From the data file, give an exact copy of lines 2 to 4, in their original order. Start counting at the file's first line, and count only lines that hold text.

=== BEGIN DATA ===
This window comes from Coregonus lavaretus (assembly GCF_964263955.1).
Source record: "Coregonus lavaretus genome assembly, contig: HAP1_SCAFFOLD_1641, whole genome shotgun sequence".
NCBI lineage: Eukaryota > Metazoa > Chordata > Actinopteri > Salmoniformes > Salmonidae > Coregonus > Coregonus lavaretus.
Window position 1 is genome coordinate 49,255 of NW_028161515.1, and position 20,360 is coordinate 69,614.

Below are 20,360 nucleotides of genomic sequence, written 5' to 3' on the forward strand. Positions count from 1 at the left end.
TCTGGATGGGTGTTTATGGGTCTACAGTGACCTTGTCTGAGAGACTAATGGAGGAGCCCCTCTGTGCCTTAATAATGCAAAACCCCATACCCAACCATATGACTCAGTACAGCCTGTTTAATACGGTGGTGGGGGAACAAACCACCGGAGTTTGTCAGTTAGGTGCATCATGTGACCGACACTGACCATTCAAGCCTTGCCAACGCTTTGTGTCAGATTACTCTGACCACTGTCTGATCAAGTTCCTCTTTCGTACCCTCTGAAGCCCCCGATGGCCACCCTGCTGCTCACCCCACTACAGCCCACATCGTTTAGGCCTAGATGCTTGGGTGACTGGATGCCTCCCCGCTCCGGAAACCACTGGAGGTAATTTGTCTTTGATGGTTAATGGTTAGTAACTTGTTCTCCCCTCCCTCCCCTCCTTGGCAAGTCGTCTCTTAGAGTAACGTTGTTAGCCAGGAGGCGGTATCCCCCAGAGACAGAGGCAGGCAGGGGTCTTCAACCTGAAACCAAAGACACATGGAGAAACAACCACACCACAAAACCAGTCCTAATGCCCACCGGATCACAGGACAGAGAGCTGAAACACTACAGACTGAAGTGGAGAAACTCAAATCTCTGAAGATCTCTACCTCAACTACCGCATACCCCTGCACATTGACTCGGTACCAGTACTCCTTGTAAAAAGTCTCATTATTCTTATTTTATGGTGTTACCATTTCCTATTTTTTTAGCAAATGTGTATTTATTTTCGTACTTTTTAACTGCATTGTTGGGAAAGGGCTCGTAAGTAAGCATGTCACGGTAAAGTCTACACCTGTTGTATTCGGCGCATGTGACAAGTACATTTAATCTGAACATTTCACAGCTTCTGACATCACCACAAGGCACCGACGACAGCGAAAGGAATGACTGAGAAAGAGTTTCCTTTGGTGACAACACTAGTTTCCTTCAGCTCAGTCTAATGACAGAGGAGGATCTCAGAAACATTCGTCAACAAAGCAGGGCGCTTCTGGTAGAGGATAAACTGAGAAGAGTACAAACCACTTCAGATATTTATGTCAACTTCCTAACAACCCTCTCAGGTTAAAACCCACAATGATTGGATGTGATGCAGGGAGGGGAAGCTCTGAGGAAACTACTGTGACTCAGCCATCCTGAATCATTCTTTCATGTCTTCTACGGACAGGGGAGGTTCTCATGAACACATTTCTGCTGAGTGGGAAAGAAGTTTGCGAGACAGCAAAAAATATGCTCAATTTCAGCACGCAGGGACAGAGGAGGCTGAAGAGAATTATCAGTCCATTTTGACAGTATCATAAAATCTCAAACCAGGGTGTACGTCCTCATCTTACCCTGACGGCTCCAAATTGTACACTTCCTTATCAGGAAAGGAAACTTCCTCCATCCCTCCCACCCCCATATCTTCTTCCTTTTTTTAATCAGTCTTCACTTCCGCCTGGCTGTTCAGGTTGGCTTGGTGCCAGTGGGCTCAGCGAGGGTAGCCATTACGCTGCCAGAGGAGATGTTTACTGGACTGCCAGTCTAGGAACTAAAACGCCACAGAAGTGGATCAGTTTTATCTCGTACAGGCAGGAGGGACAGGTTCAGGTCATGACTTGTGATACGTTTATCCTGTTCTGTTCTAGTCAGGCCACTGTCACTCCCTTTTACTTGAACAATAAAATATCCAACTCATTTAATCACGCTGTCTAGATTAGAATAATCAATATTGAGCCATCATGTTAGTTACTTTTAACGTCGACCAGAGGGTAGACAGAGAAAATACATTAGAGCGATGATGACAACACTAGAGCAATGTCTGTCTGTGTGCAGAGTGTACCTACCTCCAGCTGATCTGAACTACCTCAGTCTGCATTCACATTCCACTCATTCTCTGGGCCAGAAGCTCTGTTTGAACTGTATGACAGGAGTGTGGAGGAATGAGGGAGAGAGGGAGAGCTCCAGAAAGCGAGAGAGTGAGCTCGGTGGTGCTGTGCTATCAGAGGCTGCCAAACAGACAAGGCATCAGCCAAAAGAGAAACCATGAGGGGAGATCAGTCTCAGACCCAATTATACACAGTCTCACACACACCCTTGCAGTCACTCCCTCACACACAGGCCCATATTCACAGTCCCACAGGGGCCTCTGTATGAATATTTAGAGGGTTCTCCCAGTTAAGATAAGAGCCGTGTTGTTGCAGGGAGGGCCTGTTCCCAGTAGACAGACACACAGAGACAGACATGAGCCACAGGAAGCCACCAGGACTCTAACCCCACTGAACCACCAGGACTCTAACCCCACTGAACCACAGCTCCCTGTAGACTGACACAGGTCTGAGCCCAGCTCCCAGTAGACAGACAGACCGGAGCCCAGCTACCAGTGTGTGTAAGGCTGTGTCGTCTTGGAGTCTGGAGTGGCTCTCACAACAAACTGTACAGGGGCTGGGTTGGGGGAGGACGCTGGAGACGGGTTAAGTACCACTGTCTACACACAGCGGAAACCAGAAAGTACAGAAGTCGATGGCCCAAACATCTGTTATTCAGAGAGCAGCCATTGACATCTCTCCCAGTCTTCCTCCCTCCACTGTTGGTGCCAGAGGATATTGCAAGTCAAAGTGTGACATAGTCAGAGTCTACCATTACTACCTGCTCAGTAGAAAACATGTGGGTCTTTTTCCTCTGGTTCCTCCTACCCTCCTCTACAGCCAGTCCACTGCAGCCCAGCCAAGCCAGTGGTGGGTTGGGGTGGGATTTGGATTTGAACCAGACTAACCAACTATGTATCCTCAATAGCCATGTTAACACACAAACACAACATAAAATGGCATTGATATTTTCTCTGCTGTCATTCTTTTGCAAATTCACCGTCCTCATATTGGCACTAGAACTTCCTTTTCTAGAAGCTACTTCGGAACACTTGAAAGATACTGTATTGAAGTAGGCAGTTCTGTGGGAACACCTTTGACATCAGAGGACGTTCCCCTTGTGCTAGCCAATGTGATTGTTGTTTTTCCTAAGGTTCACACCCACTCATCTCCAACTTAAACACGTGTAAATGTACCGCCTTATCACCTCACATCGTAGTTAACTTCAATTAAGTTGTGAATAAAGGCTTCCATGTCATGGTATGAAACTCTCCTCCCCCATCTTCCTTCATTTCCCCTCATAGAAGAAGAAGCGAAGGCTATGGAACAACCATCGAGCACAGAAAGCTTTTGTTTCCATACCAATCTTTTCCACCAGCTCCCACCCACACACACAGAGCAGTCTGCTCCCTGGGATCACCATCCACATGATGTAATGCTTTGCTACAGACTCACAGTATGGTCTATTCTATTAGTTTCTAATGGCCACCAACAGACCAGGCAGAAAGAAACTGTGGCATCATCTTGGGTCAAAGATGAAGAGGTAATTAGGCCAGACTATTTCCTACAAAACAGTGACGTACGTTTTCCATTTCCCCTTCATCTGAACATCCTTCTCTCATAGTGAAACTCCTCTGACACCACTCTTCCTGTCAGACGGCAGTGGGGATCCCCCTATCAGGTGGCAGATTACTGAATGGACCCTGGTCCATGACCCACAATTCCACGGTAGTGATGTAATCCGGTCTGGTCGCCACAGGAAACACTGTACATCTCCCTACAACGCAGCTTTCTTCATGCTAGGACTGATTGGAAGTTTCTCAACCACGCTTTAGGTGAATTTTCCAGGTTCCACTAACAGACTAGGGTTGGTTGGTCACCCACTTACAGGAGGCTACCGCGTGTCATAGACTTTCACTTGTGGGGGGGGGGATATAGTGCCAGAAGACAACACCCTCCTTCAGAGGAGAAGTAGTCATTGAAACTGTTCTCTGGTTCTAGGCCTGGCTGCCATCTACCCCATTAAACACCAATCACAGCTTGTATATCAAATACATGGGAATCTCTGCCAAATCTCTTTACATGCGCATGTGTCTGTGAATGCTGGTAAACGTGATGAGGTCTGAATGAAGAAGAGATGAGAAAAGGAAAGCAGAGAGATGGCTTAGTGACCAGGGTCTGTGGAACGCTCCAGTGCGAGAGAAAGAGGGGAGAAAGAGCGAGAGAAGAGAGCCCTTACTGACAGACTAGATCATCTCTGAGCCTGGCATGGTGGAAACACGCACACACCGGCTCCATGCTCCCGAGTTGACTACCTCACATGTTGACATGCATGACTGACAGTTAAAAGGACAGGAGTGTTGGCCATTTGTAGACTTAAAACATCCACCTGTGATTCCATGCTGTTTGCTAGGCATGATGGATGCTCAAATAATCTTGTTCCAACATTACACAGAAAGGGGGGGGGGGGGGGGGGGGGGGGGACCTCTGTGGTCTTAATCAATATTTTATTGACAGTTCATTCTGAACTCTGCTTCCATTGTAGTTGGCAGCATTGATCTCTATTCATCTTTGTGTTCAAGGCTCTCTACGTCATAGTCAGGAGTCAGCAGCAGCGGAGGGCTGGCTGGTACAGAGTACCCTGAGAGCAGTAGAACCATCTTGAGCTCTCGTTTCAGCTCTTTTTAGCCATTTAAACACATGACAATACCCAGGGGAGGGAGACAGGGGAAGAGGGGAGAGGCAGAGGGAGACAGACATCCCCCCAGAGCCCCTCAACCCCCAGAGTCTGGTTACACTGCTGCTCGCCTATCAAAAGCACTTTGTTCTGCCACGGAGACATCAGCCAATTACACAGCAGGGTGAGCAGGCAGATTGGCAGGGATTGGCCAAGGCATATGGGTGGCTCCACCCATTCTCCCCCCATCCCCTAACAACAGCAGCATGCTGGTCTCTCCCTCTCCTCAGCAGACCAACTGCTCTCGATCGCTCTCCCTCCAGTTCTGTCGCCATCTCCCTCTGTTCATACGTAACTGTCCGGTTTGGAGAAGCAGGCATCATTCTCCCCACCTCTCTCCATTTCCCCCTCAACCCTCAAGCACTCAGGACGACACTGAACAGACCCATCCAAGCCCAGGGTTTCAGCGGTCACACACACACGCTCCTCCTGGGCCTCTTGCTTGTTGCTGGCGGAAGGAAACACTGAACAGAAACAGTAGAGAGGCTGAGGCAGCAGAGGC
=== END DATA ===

Source record: "Coregonus lavaretus genome assembly, contig: HAP1_SCAFFOLD_1641, whole genome shotgun sequence".
NCBI lineage: Eukaryota > Metazoa > Chordata > Actinopteri > Salmoniformes > Salmonidae > Coregonus > Coregonus lavaretus.
Window position 1 is genome coordinate 49,255 of NW_028161515.1, and position 20,360 is coordinate 69,614.